As regular readers will readily recall, HMG invited folks a whiles back to have their say on the MoJ’s since-abandoned plans to outlaw trifling personal injury claims to save decent ordinary motorists some money on their sky-high insurance premiums.

One of the parties responding to this invitation was MadCo, the body charged with accrediting and keeping an eye on medical report manufacturers.

It’s been widely reported this week that MadCo’s lately found it necessary to fire out warning letters to medical report makers on pretty much a daily basis and to suspend 235 users of its porthole (through which medical reporters now have to pass their output) in a single year.

MadCo’s submission to the Juice Select Committee also revealed the not-for-profit body’s grave concerns over an anticipated explosion in litigants in personae (LiPs) should the MoJ smite down with furious vengeance upon whiplash claimants and their good-for-nothing kind.

MadCo says its porthole was not designed for litigant-in-persons and would have to be substantially overhauled to accommodate such individuals. It also worried that LiPs might inappropriately encourage or entice makers of medical reports to sex up their reports to secure a better pay out. Imagine such a thing!

It’d been a slow week in the medical reporting game when this gorilla in a suit two sizes too small strolled into my office.

“I got this pain, see,” he told me, running his meaty paw with exaggerated delicacy down the side of his swarthy cheek. “Yeah, this pain in my neck, Doc,” he clarified,  belatedly adjusting the position of his hand towards the back of his head.

“Uh huh,” I confirmed noncommittally.”

“Some clown in a Studebaker stopped dead, right in front of me,” he went on, “and now I got nothing but pain, Doc. Night and day. Real bad pain.”

“I’m sorry to hear that, Mr…?”

“Scazzottata, Johnny Scazzottata,” the big man growled, sotto voce, like his name was some kind of warning.

“OK, Johnny,” I said, “let’s take a look and see what we got here.”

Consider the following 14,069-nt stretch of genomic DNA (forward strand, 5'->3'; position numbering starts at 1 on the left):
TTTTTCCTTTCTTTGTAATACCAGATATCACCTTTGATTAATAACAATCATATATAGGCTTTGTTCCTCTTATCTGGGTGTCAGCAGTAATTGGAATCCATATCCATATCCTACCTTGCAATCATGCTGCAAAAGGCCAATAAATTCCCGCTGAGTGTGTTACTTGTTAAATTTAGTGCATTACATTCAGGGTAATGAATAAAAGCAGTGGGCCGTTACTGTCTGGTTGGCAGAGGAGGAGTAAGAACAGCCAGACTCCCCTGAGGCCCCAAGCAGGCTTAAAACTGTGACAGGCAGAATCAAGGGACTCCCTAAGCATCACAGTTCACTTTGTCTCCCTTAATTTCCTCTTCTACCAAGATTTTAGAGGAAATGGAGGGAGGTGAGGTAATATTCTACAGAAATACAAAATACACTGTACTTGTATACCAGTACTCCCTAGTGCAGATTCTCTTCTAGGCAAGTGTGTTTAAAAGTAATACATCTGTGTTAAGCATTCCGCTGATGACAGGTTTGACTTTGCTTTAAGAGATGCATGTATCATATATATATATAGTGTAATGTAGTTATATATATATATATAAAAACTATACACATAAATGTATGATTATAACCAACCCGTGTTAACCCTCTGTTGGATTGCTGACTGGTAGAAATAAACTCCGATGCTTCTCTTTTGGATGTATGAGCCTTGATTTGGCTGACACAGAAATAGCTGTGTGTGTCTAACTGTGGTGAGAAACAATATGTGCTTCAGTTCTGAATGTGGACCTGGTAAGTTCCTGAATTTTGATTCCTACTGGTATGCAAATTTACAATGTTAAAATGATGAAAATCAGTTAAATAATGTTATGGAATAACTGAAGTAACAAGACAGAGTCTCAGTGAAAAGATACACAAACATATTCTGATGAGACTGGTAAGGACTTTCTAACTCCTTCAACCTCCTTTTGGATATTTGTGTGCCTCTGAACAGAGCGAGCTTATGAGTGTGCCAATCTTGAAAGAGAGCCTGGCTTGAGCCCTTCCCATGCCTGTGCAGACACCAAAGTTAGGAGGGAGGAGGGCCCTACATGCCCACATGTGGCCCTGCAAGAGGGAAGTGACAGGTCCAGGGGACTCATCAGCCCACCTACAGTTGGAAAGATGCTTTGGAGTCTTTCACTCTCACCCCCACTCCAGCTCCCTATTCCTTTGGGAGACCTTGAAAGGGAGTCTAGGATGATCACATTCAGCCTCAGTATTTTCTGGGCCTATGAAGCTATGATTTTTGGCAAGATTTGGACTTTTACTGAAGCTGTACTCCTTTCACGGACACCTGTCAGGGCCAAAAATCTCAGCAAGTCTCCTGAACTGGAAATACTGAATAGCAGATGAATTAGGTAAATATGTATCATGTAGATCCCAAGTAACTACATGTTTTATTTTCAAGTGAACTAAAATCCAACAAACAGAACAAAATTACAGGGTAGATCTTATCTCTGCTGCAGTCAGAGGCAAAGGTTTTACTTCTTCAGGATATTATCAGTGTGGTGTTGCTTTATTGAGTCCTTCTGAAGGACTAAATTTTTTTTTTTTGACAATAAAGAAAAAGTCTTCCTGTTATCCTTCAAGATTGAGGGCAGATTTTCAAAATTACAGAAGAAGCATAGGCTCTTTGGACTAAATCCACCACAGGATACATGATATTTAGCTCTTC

As I took a step towards him, Scazzottata’s fists came up in a flash, one behind the other. Just as fast, I took that step right back.

“Just write the scrip,” he told me, “and make it a good one. Or it might not be just that guy in the Studebaker that’s stopping dead in front of me. If you get my meaning.”

I did what he asked.

“Pleasure doing business, Mr S,” I ventured wryly, almost as soon as the door closed firmly behind him.

After that, I needed a change of pace. Boy, did I get one.

She had my full attention the second she swayed in through the door. She wore a snug-fitting black skirt and jacket combination, with a black silk blouse beneath, black stockings, black stiletto heels, and long black hair piled up sort of casual but elegant to frame that unforgettable face. If I said she was all woman, I’d be selling her way short.

“I, ah… I got this pain,” she confided breathily, resting her perfectly manicured right hand lightly above the top of her sternum.

“Uh huh,” I confirmed, as noncommittally as I could under the circumstances.”

“It sort of starts in my neck,” she whispered huskily, as her fingers trailed lazily down past the open second button of her blouse, “and goes all the way…”

She paused, flicked open the gently yielding third button and, fixing me with smouldering dark eyes, said simply “here.”

“Uh huh,” I said again, dry-mouthed, for lack of better inspiration.

“I was thinking maybe you could… take a look,” she suggested. Needlessly. Looking was all I could do.

“But,” she continued, not altogether persuasively, “I’m a little shy. You see,” (another of those killing pauses) “I have nothing underneath this blouse.”

She had something under that blouse, alright. I’d say maybe a couple of things.

I leant on the intercom. “No calls, Miss Jones.”


“Easy Tiger. Paperwork first!”


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